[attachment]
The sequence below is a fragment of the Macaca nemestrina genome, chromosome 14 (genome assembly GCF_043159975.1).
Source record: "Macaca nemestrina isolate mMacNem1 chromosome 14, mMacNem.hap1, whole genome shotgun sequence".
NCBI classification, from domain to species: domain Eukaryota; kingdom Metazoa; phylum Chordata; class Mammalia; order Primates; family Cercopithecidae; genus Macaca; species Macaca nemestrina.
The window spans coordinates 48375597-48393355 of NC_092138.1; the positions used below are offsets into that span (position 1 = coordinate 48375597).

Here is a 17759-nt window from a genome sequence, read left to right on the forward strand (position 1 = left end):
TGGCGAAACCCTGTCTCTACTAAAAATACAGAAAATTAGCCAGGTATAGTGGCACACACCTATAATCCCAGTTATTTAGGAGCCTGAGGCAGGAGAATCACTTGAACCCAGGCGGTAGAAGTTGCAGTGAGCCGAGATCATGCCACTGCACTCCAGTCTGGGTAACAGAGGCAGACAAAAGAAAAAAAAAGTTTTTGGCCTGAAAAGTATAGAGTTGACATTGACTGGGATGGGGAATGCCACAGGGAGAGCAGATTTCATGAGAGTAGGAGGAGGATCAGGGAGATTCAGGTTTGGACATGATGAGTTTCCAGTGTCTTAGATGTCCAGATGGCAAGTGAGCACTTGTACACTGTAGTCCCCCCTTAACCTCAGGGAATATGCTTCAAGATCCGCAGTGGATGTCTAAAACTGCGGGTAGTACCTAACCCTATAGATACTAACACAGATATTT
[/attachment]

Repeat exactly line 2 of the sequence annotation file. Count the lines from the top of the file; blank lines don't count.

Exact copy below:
Source record: "Macaca nemestrina isolate mMacNem1 chromosome 14, mMacNem.hap1, whole genome shotgun sequence".